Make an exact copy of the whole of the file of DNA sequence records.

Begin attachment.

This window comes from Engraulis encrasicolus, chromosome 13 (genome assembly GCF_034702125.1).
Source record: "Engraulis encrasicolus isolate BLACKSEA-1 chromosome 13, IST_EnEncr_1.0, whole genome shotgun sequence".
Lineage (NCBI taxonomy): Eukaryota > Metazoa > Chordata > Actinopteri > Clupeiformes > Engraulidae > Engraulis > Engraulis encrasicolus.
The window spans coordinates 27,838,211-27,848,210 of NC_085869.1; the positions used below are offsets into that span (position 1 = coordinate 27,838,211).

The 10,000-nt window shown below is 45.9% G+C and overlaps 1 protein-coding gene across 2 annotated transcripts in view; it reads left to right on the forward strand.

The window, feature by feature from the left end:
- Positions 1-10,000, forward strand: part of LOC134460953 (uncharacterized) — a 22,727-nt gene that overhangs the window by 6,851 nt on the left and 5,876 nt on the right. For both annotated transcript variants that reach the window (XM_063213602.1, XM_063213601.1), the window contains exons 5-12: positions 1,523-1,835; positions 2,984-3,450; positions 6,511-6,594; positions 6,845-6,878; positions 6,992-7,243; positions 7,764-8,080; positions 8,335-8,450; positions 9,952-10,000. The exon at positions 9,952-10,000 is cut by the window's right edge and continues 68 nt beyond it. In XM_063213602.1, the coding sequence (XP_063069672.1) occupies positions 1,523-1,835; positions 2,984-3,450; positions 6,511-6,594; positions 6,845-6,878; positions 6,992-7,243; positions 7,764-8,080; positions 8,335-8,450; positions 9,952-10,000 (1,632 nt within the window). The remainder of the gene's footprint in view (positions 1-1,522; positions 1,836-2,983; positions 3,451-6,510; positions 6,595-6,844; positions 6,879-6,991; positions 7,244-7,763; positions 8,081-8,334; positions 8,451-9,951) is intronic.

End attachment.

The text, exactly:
This window comes from Engraulis encrasicolus, chromosome 13 (genome assembly GCF_034702125.1).
Source record: "Engraulis encrasicolus isolate BLACKSEA-1 chromosome 13, IST_EnEncr_1.0, whole genome shotgun sequence".
Lineage (NCBI taxonomy): Eukaryota > Metazoa > Chordata > Actinopteri > Clupeiformes > Engraulidae > Engraulis > Engraulis encrasicolus.
The window spans coordinates 27,838,211-27,848,210 of NC_085869.1; the positions used below are offsets into that span (position 1 = coordinate 27,838,211).

The 10,000-nt window shown below is 45.9% G+C and overlaps 1 protein-coding gene across 2 annotated transcripts in view; it reads left to right on the forward strand.

The window, feature by feature from the left end:
- Positions 1-10,000, forward strand: part of LOC134460953 (uncharacterized) — a 22,727-nt gene that overhangs the window by 6,851 nt on the left and 5,876 nt on the right. For both annotated transcript variants that reach the window (XM_063213602.1, XM_063213601.1), the window contains exons 5-12: positions 1,523-1,835; positions 2,984-3,450; positions 6,511-6,594; positions 6,845-6,878; positions 6,992-7,243; positions 7,764-8,080; positions 8,335-8,450; positions 9,952-10,000. The exon at positions 9,952-10,000 is cut by the window's right edge and continues 68 nt beyond it. In XM_063213602.1, the coding sequence (XP_063069672.1) occupies positions 1,523-1,835; positions 2,984-3,450; positions 6,511-6,594; positions 6,845-6,878; positions 6,992-7,243; positions 7,764-8,080; positions 8,335-8,450; positions 9,952-10,000 (1,632 nt within the window). The remainder of the gene's footprint in view (positions 1-1,522; positions 1,836-2,983; positions 3,451-6,510; positions 6,595-6,844; positions 6,879-6,991; positions 7,244-7,763; positions 8,081-8,334; positions 8,451-9,951) is intronic.